Climate change ranks as one of the defining challenges of our time and requires an all-sector response. The global financial markets are already responding, pouring billions of dollars into sustainable finance products and investments to support the world’s transition to a net-zero emissions economy.
At CommBank’s inaugural sustainability conference ‘Financing Australia’s Transition’, institutional investors discussed their approach to investment decisions and where the momentum is as capital is mobilised to fund a more sustainable future.
As climate risks continue to grow synonymous with investment risks in its impact on long-term shareholder value, institutional investors are shifting their focus to more progressive investment opportunities and portfolio transition models aligned with the global decarbonisation movement.
“We’ve arrived at a challenging moment in our global energy system,” said Megan Starr, Global Head of Impact at Carlyle. “As institutional investors, we’re doubling down on renewable energy as fast as we can, but we also need to help traditional energy companies in their transition to net zero.”
Taking an integrated approach to sustainable investments
Environmental, social, and governance (ESG) issues have long been a key consideration for many institutional investors and businesses, rapidly accelerating in both uptake and integration over the past 18 months. The new challenge for investors is transforming present ESG risks into future opportunities that can enhance long-term portfolio sustainability and resilience.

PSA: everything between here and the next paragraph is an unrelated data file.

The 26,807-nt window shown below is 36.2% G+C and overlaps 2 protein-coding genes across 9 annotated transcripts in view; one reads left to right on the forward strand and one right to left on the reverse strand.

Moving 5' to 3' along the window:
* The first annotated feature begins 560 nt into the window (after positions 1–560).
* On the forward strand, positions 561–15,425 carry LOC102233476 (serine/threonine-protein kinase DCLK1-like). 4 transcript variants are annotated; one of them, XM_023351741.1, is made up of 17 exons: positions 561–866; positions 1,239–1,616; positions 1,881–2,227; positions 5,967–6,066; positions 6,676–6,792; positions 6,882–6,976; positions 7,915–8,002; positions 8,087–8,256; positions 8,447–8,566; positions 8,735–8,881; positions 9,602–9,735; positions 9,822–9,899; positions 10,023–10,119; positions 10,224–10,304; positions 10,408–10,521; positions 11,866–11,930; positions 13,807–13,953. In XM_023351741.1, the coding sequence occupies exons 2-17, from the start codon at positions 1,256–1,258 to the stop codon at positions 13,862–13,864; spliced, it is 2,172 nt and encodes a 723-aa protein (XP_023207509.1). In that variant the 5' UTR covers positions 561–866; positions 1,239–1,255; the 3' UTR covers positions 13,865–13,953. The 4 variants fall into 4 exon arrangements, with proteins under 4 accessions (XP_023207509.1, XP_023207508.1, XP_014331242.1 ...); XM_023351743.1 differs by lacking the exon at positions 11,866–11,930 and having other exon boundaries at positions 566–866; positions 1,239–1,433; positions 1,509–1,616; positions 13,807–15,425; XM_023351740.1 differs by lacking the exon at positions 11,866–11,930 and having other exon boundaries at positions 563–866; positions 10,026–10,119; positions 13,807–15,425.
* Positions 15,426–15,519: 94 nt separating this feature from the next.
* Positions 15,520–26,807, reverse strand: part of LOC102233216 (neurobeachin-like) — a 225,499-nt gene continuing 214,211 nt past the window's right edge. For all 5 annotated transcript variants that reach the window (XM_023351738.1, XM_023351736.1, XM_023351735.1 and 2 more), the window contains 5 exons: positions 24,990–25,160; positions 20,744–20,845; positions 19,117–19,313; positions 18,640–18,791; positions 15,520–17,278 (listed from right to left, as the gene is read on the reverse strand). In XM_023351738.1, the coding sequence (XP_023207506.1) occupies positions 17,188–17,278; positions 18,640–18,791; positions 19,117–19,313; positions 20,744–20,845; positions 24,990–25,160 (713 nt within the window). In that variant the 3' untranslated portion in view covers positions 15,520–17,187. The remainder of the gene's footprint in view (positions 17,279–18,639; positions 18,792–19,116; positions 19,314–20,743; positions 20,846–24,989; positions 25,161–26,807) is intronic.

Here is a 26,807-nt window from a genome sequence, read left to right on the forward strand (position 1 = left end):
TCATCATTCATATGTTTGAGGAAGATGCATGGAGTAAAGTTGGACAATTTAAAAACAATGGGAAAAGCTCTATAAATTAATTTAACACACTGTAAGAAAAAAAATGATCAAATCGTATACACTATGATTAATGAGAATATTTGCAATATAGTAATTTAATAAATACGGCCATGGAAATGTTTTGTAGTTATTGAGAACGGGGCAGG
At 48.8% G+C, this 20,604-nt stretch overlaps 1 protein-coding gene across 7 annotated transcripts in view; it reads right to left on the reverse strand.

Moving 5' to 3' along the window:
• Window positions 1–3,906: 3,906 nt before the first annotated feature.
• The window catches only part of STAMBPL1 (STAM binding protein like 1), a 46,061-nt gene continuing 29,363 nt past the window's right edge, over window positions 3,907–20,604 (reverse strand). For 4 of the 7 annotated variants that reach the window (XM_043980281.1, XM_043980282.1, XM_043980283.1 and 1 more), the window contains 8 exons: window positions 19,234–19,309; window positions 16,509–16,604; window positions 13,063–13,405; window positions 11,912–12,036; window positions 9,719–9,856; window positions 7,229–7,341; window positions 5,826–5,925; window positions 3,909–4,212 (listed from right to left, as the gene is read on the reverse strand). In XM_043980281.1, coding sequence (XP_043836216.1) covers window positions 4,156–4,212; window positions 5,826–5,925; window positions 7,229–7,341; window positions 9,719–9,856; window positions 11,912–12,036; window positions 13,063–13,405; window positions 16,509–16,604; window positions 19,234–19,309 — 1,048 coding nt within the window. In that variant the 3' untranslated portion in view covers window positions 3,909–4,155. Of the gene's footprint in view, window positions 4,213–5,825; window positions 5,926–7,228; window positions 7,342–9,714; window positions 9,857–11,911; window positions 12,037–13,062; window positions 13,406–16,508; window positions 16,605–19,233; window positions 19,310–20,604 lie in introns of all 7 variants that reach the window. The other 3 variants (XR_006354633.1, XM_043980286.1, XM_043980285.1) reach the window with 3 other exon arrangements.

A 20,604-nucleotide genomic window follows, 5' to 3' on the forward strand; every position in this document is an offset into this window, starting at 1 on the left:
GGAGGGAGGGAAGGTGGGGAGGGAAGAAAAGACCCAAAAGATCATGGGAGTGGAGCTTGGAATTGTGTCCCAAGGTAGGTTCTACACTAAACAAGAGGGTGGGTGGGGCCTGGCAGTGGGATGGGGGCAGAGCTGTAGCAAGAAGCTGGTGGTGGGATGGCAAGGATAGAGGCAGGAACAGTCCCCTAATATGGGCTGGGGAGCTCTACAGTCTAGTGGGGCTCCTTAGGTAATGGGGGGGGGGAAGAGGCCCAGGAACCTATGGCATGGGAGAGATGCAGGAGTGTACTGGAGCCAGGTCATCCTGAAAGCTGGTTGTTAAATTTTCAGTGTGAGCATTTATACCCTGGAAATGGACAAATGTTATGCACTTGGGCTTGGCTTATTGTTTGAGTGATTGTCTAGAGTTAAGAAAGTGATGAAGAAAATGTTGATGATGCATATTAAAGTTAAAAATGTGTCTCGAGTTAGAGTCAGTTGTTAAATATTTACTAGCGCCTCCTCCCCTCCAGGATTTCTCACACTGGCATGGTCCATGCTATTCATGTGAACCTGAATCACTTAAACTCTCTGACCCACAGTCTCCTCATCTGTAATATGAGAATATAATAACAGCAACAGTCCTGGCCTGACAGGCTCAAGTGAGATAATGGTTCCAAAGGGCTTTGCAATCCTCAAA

“We know that an orderly transition towards net zero will result in less value destruction than a delayed transition, and both will cost less in the long run than no transition at all. When we think about ESG, we take a whole portfolio approach that will support an orderly transition,” Allison van Lint, Head of Research in Responsible Investments at Cbus Super, told the panel.
Kyung-Ah Park, Managing Director of ESG Investment Management at Temasek, agreed that ESG needs to be integrated across the end-to-end investment process. For Temasek, this includes adopting internal carbon pricing as a lever to accelerate the transition pathway.